- The managers look for companies ignored by others
- They've found plenty of opportunities in industries sensitive to the health of the Japanese economy
- We think other funds investing in Japan have better long-term prospects
Japan’s home to some outstanding companies, and their earnings have risen strongly in recent years. But our analysis suggests corporate earnings have risen faster than share prices. This could indicate growth potential as share prices have the potential to catch up with earnings.
Paul Chesson, lead manager of the Invesco Japan Fund, scours the Japanese stock market for companies overlooked by other investors but with the potential to do well in future. He’s invested in Japan for more than two decades and has the support of experienced co-manager Tony Roberts. Experienced managers who look for undervalued companies in an undervalued market is an attractive idea.
The fund's invested in relatively few companies. This means each one has the potential to contribute significantly to performance. The reverse is also true though so it’s a higher-risk approach.
We think this fund is a reasonable choice for exposure to the Japanese stock market but we currently have more conviction in other managers. The fund's beaten the performance of the broader Japanese stock market over the long run, but it's been a bumpy ride. And it's more expensive than our preferred options. You can see our favourite funds on the Wealth 50.
How’s the fund performed?
The Japanese stock market fell over the past year and the fund fell further. Our analysis shows the fund didn’t hold up as well as the broader sectors, and size of company, the managers typically invest in. This means their stock-picking held back returns. Past performance isn’t a guide to the future though.
One of the fund's worst performers was biotechnology company Sosei. Its share price fell heavily because of a number of issues, which include the suspension of trials for an Alzheimer's drug due to safety concerns. The managers think the company has good long-term prospects though.
The fund's beaten the Japanese stock market over the long term but performance has been volatile. Performance has been strong over shorter periods, but it's often followed by longer periods of weaker performance against the benchmark. We don’t think investors have been properly compensated for the risks taken.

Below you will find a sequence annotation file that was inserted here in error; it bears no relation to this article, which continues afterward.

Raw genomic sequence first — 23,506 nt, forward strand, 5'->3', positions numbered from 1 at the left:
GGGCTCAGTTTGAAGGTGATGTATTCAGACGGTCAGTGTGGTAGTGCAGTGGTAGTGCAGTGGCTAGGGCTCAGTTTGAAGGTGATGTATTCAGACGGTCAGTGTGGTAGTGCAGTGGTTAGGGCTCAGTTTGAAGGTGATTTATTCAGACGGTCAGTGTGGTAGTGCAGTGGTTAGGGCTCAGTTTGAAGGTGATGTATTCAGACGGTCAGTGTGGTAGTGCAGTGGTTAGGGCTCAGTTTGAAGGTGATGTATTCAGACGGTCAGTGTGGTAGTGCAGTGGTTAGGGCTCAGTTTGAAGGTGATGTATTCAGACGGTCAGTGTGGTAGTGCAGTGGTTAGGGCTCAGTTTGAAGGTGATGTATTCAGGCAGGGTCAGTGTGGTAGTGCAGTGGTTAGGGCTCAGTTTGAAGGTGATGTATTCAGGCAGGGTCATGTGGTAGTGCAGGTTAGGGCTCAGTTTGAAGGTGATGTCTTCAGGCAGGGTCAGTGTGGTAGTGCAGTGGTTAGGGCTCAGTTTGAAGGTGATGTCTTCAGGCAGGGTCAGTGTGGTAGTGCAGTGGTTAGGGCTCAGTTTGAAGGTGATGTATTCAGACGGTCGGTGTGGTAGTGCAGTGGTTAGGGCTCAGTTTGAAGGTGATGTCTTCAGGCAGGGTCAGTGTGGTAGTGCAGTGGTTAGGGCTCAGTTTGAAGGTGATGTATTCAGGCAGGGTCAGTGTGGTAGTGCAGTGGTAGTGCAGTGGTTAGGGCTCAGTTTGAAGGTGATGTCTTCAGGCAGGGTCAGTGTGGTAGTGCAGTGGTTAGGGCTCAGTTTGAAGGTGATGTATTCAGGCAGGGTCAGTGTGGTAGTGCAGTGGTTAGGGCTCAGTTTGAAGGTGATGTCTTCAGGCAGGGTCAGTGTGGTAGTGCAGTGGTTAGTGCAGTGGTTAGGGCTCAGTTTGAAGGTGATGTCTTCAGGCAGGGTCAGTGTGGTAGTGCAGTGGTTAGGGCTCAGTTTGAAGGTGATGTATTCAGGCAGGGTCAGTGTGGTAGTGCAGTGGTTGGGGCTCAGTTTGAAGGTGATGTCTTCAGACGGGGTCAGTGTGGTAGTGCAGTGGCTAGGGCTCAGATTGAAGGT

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Past performance is not a guide to the future. Source: Lipper IM to 31/12/2018
Where have the managers found opportunities?
Concerns about the health of the Japanese economy meant companies that rely on it have been overlooked by investors in recent years. The managers think many of their share prices have fallen to a level where they now look attractive. So recent investments have focused on this area of the market.
They currently like a number of banks. The managers think Japanese banks are more stable than they once were. Some have started to buy back their own shares which is seen as an indicator of financial health. Yet their share prices remain low and the managers think they have plenty of growth potential. Sumitomo Mitsui Financial Group and Mitsubishi UFJ Financial are some of the fund's largest investments.
They've also invested in some vehicle manufacturers. Their share prices have struggled recently because of concerns they could be affected by tariffs on goods exported to the US. Paul Chesson thinks the US President's attention is mainly focused on China, not Japan. The US government is already in discussions with Japan and promised not to implement any tariffs yet. Japanese car makers Toyota, Honda and Mazda are held in the fund.
The managers think there's less value in the technology sector, so little of the fund is invested here. Many Japanese technology companies have performed well in recent years and they think they've got less room to grow from current levels.